The Eagles have allowed 19 sacks of their quarterback, tied for second-worst in the NFL, and injuries continue to mount.

It was announced Wednesday that starting left tackle Jason Peters will have knee surgery and will miss at least Sunday's game against the Falcons.

Additionally, earlier this season they lost starting fullback Leonard Weaver and starting center Jamaal Jackson. Mike McGlynn, Jackson's replacement, is a first-time starter and full back Owen Schmitt is a second-year player signed in September.

Reid wouldn't single out his O-line as the sole cause for the high number of sacks allowed, nor would he use injuries as an excuse. The head coach knows the Falcons squad coming in on Sunday will test his patchwork line.

"We've had a few injuries. That happens, and you move on and just keep rolling," the head coach said. "We've given up a few sacks and we've got to take care of that. I don't always attribute the sacks to the offensive line. I think everybody has a piece of that pie. We can do a better job there and we should have a big challenge on Sunday. This is a great test for us with this group coming in, they're as good of a defensive line as there is."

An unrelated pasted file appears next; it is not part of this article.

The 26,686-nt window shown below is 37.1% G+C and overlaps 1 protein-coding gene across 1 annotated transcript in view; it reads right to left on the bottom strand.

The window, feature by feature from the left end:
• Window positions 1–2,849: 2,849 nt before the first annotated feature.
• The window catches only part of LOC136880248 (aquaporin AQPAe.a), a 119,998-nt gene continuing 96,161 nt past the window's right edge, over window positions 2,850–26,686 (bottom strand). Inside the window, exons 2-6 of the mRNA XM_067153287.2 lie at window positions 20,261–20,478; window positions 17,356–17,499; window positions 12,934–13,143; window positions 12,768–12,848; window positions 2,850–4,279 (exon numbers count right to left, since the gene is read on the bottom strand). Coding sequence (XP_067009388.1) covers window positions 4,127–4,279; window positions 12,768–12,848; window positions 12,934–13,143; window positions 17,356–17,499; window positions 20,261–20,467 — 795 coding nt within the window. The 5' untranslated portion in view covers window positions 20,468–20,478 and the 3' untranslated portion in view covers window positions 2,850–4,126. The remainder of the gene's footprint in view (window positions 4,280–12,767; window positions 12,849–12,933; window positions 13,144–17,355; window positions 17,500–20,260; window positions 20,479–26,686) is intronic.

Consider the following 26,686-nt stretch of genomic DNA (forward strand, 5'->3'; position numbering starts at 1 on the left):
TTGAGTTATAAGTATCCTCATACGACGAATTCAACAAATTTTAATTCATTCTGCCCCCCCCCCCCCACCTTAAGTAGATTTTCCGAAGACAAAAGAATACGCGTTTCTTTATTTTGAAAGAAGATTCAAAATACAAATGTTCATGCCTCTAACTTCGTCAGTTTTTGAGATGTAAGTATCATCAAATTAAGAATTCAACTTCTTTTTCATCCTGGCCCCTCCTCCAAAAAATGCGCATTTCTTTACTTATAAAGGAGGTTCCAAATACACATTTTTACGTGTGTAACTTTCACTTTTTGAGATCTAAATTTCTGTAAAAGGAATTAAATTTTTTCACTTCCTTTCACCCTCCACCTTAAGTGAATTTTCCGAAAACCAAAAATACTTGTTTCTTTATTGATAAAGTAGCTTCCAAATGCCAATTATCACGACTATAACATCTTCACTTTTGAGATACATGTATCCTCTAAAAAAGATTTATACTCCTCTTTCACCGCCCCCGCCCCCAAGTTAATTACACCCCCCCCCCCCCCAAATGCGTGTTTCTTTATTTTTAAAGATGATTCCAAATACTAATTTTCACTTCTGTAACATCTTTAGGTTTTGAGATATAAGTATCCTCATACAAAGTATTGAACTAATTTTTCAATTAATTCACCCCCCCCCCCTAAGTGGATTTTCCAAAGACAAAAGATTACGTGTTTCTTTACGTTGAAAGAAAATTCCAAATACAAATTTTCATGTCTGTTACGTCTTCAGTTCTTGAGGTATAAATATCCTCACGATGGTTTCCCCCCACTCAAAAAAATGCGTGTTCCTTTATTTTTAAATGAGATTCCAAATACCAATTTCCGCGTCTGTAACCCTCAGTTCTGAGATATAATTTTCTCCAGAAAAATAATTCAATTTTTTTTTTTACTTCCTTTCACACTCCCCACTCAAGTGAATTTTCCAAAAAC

The biggest test may come for King Dunlap, the tackle expected to start for Peters. The 2008 seventh-round pick is credited from various media outlets for allowing as many as three sacks last week when he subbed for the injured Peters against San Francisco.

Dunlap will need to contain John Abraham, the defensive end who is on pace to have a career year. So far this season he has four sacks, including three in the past three games.

Reid is very familiar with the 11-year veteran, although he's never recorded a sack in three games against the Eagles as a Falcons player. But the Eagles head coach knows what the end is capable of and what kind of season he's having.